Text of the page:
CVE-2024-3596 RADIUS Protocol Forgery Vulnerability (BlastRADIUS)

This advisory is for organizations that use RADIUS for authentication within their environment.  If your organization does not use RADIUS, this notification may be discarded. 



RADIUS, short for Remote Authentication Dial-In User Service, is a client/server protocol that provides centralized authentication, authorization, and accounting (AAA) management for users who connect and use a network service.  RADIUS traffic is typically transmitted via UDP using encryption based on the MD5 standard.  MD5 is a hashing method which is trivial for adversaries to break using collision attacks.  This allows RADIUS Access-Request packets to be subject to a chosen prefix attack and permits an attacker to modify the response packet and authenticate to local devices or services using RADIUS.  This vulnerability could be leveraged by an attacker to conduct MiTM attacks against RADIUS packets being sent over the internet, or to conduct trivial privilege escalation if they gain initial access to a network.


This attack was evaluated by CloudFlare and has not been seen in the wild.


CVE-2024-3596: CVSSv3.1: Rated by Microsoft as 7.5 (not yet rated by NVD)

               RADIUS Protocol under RFC 2865 is susceptible to forgery attacks by a local attacker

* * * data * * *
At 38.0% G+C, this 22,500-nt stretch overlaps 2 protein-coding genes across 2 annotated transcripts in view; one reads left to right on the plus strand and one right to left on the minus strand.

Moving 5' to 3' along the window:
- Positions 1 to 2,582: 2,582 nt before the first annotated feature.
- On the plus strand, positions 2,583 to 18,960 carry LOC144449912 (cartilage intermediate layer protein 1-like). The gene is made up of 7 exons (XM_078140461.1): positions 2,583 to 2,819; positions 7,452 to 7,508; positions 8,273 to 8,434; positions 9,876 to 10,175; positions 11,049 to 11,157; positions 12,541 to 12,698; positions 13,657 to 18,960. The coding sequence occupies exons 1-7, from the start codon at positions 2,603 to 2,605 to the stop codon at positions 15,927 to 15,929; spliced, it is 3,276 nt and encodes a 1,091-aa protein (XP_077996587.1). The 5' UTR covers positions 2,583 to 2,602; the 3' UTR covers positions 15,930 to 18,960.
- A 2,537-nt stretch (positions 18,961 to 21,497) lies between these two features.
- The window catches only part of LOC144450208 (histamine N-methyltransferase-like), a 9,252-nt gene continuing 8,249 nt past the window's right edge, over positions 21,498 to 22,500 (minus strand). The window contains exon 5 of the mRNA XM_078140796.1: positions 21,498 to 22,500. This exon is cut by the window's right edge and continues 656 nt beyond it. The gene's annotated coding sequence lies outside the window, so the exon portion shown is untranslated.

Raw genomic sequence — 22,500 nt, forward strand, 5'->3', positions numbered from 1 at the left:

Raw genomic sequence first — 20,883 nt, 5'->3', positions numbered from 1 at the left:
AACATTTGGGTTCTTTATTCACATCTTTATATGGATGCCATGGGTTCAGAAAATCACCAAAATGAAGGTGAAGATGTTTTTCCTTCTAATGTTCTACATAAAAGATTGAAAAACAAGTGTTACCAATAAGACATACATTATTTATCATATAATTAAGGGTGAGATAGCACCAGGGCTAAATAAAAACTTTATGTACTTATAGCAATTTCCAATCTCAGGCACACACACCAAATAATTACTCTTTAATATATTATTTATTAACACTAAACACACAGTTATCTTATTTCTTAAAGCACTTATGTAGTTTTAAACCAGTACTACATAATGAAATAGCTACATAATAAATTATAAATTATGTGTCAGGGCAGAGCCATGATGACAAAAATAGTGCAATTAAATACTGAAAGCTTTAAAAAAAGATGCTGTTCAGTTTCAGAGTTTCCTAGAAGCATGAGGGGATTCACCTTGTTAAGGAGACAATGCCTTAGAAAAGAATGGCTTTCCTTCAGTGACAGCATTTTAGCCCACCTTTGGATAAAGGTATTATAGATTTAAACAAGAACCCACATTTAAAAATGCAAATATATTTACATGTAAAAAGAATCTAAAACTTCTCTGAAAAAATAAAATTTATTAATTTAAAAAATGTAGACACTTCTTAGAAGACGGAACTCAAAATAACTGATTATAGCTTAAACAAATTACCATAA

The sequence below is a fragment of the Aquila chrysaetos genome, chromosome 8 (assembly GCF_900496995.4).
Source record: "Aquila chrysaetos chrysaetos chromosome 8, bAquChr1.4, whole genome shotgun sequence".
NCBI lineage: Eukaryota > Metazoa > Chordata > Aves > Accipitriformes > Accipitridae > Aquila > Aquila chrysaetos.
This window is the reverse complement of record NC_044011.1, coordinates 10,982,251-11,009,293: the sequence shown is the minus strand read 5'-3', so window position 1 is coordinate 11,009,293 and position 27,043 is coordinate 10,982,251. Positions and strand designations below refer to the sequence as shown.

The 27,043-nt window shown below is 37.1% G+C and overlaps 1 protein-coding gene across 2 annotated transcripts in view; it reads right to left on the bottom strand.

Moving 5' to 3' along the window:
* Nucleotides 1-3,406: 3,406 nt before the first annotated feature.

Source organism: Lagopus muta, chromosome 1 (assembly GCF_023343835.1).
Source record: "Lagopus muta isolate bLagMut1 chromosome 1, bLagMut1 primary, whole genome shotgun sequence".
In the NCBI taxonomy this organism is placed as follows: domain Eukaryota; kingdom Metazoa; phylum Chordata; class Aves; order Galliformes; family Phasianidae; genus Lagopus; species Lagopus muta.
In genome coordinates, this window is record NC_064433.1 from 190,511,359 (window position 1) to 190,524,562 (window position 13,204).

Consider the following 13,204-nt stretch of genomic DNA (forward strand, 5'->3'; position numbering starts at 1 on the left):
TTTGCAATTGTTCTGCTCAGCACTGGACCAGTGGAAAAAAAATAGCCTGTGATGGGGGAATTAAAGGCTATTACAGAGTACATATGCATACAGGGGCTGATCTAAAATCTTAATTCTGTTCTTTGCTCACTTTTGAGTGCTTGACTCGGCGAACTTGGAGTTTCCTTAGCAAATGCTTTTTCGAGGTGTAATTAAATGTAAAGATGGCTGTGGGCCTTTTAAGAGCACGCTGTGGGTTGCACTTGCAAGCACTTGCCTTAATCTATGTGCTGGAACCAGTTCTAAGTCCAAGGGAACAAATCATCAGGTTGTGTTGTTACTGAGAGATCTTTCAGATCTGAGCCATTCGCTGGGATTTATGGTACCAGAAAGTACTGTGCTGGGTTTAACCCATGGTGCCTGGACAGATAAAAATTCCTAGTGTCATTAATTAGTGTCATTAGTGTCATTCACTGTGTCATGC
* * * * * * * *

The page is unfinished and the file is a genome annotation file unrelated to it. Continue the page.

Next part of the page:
• Transition to RADIUS over TLS – RADSEC
  • Short-term mitigation for implementers and vendors is to mandate that clients and servers always send and require Message-Authenticator attributes for all requests and responses. For Access-Accept or Access-Reject responses, the Message-Authenticator should be included as the first attribute. Researchers note that this mitigation has been implemented by all RADIUS patches that they are aware of. This guidance is being put into an upcoming RADIUS RFC.
  • Observe the best practice of not sending RADIUS/UDP or RADIUS/TCP traffic in the clear over the public Internet. On internal networks, a best practice is to isolate RADIUS traffic in a restricted-access management VLAN or to tunnel it over TLS or IPsec.
  • Ensure that all mitigations are researched and tested for the applicable environment before fully implementing.


Additional Resources